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“When you hold a hammer, everything begins to look like a nail!”

A few weeks ago, while we were building our high performance computing grid over Graphical Process Unit (GPU), @Nam-Luc enunciated this sentence in order to spotlight one of the most crucial element in a project, whatever it is: the potential irreversibility of a tool choice.



Into the IT world, typically in an innovation perspective, the choice of IT tools (I mean products, frameworks, architectures and technical features) is often decisive to guarantee the success. Choosen at the right time, technologies will bring answers to our constraints. But chosen too early, they might 1/ be too specific and thus bring less answers, 2/ be inaccurate and generate new constraints and 3/ bring both!

But why do we choose the hammer so early?

  • Precious (therefore expensive) advices provided (Mr StrategyConsultant: “BigData is today.” then Mr KnowledgeProvider: “BigData is now and the best product is located in the right corner of this Magic Quadrant.”)
With objectives criterias, bananas are the best!
With objectives criterias, bananas are the best!


  • Oversupply of similar products’ offers which are difficult to compare (the first among the 13.800 results of “CRM software comparison“, crystal clear isn’t it?)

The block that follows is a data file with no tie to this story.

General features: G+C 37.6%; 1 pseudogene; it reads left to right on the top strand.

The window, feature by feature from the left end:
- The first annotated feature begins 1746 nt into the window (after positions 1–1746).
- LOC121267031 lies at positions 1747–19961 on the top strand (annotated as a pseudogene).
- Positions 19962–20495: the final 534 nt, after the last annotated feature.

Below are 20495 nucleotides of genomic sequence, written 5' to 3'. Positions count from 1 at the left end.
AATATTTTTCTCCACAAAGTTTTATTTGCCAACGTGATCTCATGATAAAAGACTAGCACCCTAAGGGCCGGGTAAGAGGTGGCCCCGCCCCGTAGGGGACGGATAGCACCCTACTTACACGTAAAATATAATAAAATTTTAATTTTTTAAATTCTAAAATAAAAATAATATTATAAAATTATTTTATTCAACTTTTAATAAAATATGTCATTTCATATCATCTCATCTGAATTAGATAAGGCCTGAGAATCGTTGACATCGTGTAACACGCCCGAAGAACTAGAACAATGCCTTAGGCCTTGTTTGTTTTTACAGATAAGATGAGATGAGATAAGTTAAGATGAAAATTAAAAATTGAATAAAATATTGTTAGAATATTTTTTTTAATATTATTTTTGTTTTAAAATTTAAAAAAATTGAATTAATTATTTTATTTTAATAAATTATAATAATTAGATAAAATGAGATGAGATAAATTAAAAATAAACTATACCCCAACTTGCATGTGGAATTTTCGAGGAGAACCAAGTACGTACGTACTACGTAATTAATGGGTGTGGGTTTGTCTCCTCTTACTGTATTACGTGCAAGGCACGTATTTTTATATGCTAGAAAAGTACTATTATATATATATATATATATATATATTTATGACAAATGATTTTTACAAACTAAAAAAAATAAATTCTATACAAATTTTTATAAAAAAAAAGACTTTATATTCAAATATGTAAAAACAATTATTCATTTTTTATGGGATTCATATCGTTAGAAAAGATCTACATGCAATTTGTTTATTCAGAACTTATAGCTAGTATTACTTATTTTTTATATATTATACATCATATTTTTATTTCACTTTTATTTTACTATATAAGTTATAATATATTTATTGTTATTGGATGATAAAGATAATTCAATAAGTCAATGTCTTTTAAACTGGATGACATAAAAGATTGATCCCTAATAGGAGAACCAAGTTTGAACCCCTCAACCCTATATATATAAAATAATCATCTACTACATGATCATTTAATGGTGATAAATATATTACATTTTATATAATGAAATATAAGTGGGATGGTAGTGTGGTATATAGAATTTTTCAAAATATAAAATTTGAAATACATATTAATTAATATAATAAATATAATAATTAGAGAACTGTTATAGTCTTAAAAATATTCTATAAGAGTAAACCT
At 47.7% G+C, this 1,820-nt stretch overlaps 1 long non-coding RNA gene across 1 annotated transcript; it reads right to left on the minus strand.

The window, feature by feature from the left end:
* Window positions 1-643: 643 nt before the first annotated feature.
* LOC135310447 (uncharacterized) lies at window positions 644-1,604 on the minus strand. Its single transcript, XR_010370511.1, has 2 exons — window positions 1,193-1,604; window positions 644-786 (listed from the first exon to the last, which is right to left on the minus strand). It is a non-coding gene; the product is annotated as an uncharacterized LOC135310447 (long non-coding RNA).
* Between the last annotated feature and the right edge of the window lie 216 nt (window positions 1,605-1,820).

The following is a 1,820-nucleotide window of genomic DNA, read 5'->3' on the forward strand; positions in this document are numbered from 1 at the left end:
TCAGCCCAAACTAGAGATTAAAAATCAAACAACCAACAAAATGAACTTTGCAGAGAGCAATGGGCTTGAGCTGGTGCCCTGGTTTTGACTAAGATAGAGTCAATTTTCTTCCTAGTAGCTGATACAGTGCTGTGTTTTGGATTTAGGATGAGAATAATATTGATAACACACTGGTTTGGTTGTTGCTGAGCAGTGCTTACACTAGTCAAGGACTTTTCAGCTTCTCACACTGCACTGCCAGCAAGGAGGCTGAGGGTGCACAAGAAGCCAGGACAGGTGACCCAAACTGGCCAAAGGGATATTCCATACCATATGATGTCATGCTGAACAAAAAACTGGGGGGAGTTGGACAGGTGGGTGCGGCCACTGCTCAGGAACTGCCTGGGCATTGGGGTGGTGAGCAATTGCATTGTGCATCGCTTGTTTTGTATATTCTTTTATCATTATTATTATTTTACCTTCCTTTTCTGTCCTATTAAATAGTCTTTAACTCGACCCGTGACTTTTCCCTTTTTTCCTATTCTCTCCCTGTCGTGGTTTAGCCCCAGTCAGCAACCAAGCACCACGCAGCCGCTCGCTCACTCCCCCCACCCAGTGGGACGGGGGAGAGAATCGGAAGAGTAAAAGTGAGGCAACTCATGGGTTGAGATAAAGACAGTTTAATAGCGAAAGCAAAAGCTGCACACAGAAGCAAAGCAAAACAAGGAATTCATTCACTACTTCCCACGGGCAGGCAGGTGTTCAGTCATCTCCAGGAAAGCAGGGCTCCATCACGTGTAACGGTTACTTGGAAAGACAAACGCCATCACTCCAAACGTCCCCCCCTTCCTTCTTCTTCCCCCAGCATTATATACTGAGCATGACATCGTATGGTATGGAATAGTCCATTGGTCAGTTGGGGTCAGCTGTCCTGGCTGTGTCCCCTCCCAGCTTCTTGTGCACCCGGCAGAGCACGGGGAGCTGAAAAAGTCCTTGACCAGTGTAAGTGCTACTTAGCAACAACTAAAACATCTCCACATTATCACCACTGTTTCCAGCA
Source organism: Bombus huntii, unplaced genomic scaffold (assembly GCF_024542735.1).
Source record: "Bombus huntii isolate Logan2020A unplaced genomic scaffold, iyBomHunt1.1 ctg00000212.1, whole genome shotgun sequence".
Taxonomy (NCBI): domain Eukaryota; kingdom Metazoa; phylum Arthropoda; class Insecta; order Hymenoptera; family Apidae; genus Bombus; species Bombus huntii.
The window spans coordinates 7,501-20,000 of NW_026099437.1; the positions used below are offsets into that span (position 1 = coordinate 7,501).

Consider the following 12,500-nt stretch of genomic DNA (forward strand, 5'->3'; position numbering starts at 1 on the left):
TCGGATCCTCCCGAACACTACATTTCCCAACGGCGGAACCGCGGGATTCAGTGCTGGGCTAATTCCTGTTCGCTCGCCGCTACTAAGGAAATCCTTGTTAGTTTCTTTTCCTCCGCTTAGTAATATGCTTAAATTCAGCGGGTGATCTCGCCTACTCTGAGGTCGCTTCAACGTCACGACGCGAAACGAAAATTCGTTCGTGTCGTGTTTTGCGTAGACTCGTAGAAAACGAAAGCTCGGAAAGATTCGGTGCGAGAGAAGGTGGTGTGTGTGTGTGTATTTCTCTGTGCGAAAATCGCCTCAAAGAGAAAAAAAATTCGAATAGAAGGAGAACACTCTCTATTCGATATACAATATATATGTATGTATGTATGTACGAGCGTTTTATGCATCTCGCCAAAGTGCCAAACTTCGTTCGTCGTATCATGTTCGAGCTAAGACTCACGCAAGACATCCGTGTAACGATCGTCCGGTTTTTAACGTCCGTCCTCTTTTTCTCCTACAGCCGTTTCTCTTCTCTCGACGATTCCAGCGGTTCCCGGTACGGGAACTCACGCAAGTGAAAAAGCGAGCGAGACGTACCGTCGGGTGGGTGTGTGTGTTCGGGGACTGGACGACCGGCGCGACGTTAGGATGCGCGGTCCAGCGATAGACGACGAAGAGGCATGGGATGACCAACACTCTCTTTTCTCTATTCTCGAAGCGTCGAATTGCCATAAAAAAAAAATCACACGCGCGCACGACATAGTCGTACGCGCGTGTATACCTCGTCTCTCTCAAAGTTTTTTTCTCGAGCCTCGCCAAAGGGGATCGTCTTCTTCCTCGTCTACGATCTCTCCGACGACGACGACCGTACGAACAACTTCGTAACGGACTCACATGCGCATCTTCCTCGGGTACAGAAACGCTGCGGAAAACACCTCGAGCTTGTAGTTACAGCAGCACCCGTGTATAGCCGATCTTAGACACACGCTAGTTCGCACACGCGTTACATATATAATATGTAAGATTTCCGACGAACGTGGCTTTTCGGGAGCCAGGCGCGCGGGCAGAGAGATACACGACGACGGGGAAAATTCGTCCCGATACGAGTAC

• Important noise generated by the “Keyword-based consulting” salesmen (Mr Buyer: “HADOOP, NodeJS, D3, …” Mr Salesman: “I SEE… HAD OUP, NOODLE JAY ACE, D-SREE… I will provide you with tons of valuable CVs!”)
  • Poorly masterized concepts or even untruthful insights (Mr AlmostExpert: “HADOOP is very fast because it’s distributed. Associated with HBase, we’ll solve all BigData problem…”)
  • Enlightened arguments coming from great “influencers” (Mr ExpertOnTwitter in 2009: “Flash and Flex are the future of the web. Trust me.”)

Add a little drop of delivery pressure and an always too low level of collaboration between business and IT, we obtain a lot of “reasons” to rush and potentially spend the rest of the budget in sharing failure respectabilities.

And how could we improve ourselves?

1/ Vision: Project as far as possible
Be ambitious for our project and imagine it as it should be in its ideal shape in a sustainable way. Nothing better to keep our critical sense, to federate people and to better know the way that still to go.

2/ Pave the way: Prepare and proof
Refine the blur areas, experiment all those critical features and evaluate all the potential pitfalls on the way. That’s precisely at the end of those activities we must choose the final technologies for our product version 1.

3/ Request for proposals to real challengers
The rest should be history 🙂

Hervé Bath
Twitter: @hervebath


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